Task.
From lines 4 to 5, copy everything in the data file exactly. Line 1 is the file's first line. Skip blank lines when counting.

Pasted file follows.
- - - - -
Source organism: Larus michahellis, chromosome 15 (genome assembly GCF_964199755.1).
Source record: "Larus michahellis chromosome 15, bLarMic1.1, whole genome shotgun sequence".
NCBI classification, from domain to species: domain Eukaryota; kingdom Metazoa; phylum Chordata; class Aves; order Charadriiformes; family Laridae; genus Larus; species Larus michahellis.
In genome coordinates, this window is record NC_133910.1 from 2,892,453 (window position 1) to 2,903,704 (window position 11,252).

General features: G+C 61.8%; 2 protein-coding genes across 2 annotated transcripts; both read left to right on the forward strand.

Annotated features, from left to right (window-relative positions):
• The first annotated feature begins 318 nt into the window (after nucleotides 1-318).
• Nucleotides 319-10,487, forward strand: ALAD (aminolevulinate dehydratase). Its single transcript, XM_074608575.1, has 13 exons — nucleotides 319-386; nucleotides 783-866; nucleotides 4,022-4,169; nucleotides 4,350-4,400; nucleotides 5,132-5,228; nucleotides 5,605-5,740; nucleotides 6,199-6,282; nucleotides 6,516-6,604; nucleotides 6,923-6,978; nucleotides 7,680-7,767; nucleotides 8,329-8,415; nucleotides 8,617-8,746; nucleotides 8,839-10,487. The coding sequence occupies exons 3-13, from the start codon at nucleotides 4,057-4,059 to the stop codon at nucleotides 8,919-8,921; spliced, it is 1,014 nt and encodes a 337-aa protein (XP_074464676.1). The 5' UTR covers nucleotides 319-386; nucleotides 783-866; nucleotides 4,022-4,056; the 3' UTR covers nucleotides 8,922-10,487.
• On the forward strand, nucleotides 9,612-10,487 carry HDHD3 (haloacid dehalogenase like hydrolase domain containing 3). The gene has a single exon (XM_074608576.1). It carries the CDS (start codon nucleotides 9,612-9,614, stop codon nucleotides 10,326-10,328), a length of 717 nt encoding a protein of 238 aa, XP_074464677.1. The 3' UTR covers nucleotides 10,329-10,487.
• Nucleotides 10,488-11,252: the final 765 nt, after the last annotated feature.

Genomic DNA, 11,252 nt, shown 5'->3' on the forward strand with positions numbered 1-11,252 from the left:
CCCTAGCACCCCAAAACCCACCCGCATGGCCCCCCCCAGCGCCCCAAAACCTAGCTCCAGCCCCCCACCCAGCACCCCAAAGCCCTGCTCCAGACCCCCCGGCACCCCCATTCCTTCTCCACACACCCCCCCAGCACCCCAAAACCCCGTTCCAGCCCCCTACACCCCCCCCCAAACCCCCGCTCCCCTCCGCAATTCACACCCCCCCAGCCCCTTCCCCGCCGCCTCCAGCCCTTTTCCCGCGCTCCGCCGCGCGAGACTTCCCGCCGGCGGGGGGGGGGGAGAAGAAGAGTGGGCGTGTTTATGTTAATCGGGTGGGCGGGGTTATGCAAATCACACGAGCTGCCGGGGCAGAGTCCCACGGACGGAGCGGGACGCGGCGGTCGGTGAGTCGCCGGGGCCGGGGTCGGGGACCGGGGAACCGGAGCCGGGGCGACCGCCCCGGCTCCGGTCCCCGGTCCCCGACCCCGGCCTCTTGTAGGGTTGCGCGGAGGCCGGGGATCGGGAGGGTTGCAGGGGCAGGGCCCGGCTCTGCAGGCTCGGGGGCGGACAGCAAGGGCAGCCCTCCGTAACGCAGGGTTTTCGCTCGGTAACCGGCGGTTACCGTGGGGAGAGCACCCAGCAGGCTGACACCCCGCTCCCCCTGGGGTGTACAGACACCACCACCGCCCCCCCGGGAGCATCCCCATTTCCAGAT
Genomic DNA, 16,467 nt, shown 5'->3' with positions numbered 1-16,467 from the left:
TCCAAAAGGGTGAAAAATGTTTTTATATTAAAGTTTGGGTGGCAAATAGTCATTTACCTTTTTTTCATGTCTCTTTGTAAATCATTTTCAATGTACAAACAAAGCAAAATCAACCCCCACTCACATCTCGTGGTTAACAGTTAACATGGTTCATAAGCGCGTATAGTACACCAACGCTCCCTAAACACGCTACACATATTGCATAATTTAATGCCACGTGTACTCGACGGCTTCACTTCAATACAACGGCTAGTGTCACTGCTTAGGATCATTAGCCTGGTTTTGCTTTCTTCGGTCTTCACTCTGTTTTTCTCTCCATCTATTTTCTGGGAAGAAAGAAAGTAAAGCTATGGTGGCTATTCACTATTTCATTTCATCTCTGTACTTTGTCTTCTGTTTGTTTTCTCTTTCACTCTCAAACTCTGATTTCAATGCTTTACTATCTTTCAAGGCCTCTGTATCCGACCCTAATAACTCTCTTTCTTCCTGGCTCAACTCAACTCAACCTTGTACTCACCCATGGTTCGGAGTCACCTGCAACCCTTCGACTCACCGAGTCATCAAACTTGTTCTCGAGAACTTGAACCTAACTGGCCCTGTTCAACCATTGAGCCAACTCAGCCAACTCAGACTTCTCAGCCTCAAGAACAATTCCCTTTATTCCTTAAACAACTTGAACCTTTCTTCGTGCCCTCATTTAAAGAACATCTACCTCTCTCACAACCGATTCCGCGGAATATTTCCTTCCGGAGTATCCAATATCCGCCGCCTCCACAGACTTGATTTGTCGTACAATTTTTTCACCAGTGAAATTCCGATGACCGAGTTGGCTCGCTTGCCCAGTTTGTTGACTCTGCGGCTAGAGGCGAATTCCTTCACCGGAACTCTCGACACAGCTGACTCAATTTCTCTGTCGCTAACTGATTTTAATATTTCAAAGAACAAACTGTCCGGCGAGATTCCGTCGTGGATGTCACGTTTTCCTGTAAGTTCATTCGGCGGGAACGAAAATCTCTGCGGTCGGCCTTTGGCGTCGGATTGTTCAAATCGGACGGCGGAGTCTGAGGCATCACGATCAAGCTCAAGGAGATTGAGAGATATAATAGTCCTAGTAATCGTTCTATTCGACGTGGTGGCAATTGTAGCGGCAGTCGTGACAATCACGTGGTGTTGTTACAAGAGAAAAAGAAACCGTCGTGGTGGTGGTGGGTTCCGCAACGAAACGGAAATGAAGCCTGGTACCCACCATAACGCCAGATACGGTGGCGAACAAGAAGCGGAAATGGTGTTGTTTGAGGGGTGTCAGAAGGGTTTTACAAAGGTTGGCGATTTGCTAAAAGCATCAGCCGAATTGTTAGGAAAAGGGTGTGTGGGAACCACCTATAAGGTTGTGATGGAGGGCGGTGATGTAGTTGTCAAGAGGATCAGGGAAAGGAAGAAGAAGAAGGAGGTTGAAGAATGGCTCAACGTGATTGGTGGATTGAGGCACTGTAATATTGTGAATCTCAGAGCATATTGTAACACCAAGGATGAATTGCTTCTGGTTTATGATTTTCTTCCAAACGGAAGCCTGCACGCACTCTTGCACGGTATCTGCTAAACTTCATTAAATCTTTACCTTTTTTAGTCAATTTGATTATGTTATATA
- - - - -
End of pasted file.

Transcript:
In genome coordinates, this window is record NC_133910.1 from 2,892,453 (window position 1) to 2,903,704 (window position 11,252).

General features: G+C 61.8%; 2 protein-coding genes across 2 annotated transcripts; both read left to right on the forward strand.